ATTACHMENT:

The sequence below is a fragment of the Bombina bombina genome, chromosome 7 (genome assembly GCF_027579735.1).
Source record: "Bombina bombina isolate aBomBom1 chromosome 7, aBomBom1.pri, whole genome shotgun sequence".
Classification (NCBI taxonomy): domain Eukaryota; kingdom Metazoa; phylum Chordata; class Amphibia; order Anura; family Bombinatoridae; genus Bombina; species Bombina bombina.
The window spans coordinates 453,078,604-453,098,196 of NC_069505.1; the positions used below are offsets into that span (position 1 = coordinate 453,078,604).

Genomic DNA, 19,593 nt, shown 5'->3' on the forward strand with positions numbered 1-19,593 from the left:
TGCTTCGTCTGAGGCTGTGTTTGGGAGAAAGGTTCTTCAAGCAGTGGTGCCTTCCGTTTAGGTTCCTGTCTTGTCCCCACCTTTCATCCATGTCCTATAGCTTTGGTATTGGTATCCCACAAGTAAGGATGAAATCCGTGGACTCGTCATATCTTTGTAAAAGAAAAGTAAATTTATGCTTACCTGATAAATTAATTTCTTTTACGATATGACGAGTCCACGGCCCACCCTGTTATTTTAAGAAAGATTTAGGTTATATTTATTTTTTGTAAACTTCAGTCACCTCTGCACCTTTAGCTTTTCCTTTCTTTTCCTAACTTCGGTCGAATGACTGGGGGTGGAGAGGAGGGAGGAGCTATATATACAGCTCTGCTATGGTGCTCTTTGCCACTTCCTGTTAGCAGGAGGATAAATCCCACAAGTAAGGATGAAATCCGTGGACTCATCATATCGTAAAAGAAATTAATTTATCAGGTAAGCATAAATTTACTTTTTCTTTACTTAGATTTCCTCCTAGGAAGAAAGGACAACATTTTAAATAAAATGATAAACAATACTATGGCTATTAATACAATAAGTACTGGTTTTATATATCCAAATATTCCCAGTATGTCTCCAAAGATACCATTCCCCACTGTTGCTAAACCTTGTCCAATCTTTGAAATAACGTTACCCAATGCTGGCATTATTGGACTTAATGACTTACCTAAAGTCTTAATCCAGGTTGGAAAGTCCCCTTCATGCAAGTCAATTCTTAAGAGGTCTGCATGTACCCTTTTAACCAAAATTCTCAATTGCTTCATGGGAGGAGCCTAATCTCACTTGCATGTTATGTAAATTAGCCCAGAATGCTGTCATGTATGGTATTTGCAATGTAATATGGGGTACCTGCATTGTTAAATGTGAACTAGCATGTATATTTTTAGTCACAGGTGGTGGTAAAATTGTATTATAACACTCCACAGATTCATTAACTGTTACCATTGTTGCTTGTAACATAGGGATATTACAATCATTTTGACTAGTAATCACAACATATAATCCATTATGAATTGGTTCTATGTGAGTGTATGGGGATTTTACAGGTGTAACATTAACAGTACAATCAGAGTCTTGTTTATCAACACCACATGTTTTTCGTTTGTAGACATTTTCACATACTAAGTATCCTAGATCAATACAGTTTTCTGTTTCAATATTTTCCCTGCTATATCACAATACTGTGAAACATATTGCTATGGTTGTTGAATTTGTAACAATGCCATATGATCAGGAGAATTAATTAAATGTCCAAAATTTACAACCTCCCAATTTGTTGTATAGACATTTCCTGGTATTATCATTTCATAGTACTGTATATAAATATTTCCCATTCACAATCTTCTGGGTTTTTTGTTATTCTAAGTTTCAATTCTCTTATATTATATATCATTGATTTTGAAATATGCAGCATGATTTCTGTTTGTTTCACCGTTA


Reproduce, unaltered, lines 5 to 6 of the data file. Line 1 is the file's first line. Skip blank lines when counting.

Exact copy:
Genomic DNA, 19,593 nt, shown 5'->3' on the forward strand with positions numbered 1-19,593 from the left:
TGCTTCGTCTGAGGCTGTGTTTGGGAGAAAGGTTCTTCAAGCAGTGGTGCCTTCCGTTTAGGTTCCTGTCTTGTCCCCACCTTTCATCCATGTCCTATAGCTTTGGTATTGGTATCCCACAAGTAAGGATGAAATCCGTGGACTCGTCATATCTTTGTAAAAGAAAAGTAAATTTATGCTTACCTGATAAATTAATTTCTTTTACGATATGACGAGTCCACGGCCCACCCTGTTATTTTAAGAAAGATTTAGGTTATATTTATTTTTTGTAAACTTCAGTCACCTCTGCACCTTTAGCTTTTCCTTTCTTTTCCTAACTTCGGTCGAATGACTGGGGGTGGAGAGGAGGGAGGAGCTATATATACAGCTCTGCTATGGTGCTCTTTGCCACTTCCTGTTAGCAGGAGGATAAATCCCACAAGTAAGGATGAAATCCGTGGACTCATCATATCGTAAAAGAAATTAATTTATCAGGTAAGCATAAATTTACTTTTTCTTTACTTAGATTTCCTCCTAGGAAGAAAGGACAACATTTTAAATAAAATGATAAACAATACTATGGCTATTAATACAATAAGTACTGGTTTTATATATCCAAATATTCCCAGTATGTCTCCAAAGATACCATTCCCCACTGTTGCTAAACCTTGTCCAATCTTTGAAATAACGTTACCCAATGCTGGCATTATTGGACTTAATGACTTACCTAAAGTCTTAATCCAGGTTGGAAAGTCCCCTTCATGCAAGTCAATTCTTAAGAGGTCTGCATGTACCCTTTTAACCAAAATTCTCAATTGCTTCATGGGAGGAGCCTAATCTCACTTGCATGTTATGTAAATTAGCCCAGAATGCTGTCATGTATGGTATTTGCAATGTAATATGGGGTACCTGCATTGTTAAATGTGAACTAGCATGTATATTTTTAGTCACAGGTGGTGGTAAAATTGTATTATAACACTCCACAGATTCATTAACTGTTACCATTGTTGCTTGTAACATAGGGATATTACAATCATTTTGACTAGTAATCACAACATATAATCCATTATGAATTGGTTCTATGTGAGTGTATGGGGATTTTACAGGTGTAACATTAACAGTACAATCAGAGTCTTGTTTATCAACACCACATGTTTTTCGTTTGTAGACATTTTCACATACTAAGTATCCTAGATCAATACAGTTTTCTGTTTCAATATTTTCCCTGCTATATCACAATACTGTGAAACATATTGCTATGGTTGTTGAATTTGTAACAATGCCATATGATCAGGAGAATTAATTAAATGTCCAAAATTTACAACCTCCCAATTTGTTGTATAGACATTTCCTGGTATTATCATTTCATAGTACTGTATATAAATATTTCCCATTCACAATCTTCTGGGTTTTTTGTTATTCTAAGTTTCAATTCTCTTATATTATATATCATTGATTTTGAAATATGCAGCATGATTTCTGTTTGTTTCACCGTTA